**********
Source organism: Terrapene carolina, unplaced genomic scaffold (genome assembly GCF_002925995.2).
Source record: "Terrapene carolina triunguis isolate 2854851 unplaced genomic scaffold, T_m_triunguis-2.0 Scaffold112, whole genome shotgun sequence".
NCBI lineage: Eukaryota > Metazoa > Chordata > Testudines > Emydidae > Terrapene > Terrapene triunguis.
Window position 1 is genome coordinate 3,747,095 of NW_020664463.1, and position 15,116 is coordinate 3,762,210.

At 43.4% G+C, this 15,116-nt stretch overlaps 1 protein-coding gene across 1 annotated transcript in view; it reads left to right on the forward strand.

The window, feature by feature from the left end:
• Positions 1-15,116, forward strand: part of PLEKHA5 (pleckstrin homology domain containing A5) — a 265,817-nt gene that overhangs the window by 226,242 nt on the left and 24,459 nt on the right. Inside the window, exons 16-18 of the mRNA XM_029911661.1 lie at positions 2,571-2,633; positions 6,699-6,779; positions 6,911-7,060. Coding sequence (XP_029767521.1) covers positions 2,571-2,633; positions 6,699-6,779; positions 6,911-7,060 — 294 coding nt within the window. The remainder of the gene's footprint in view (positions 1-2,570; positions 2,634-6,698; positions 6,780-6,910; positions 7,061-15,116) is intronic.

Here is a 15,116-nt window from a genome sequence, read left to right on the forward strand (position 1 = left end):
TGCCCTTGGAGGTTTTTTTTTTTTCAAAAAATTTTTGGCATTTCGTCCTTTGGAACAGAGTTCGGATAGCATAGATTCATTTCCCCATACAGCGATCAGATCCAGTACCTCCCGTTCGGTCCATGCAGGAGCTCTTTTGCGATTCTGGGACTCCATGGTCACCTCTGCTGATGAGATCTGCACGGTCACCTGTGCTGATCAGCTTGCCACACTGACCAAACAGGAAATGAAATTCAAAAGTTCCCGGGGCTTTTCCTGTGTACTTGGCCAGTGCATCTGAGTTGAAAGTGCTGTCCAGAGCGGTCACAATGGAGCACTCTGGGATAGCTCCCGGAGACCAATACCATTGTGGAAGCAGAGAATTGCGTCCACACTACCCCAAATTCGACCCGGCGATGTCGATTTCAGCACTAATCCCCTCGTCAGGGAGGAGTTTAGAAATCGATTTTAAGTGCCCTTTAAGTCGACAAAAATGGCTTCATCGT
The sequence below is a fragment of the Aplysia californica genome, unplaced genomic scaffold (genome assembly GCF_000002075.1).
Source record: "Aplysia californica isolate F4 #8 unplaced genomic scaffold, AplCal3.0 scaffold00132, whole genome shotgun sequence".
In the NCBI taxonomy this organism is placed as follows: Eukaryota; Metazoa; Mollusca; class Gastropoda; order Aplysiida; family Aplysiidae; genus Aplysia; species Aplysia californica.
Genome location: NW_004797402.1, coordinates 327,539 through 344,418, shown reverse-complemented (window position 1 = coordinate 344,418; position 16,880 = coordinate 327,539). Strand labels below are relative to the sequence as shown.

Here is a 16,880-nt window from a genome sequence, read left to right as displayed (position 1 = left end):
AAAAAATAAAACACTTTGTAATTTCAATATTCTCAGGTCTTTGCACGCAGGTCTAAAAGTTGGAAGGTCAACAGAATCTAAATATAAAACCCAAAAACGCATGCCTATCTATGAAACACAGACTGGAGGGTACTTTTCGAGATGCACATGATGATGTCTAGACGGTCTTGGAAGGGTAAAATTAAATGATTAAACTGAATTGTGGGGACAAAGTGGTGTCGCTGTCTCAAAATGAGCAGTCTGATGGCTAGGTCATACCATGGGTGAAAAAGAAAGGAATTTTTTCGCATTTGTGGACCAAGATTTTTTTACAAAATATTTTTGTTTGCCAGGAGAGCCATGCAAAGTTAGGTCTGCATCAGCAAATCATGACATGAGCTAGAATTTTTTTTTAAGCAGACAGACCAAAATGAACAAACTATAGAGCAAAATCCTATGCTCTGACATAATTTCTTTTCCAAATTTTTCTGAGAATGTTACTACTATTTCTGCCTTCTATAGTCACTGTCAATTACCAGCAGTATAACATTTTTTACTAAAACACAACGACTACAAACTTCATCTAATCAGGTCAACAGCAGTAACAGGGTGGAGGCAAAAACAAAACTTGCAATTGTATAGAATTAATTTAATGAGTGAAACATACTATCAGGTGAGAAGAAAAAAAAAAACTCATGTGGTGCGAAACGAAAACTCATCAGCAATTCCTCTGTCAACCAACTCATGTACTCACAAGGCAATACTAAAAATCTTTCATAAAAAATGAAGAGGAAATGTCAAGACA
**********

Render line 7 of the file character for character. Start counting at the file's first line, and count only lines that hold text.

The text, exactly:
• Positions 1-15,116, forward strand: part of PLEKHA5 (pleckstrin homology domain containing A5) — a 265,817-nt gene that overhangs the window by 226,242 nt on the left and 24,459 nt on the right. Inside the window, exons 16-18 of the mRNA XM_029911661.1 lie at positions 2,571-2,633; positions 6,699-6,779; positions 6,911-7,060. Coding sequence (XP_029767521.1) covers positions 2,571-2,633; positions 6,699-6,779; positions 6,911-7,060 — 294 coding nt within the window. The remainder of the gene's footprint in view (positions 1-2,570; positions 2,634-6,698; positions 6,780-6,910; positions 7,061-15,116) is intronic.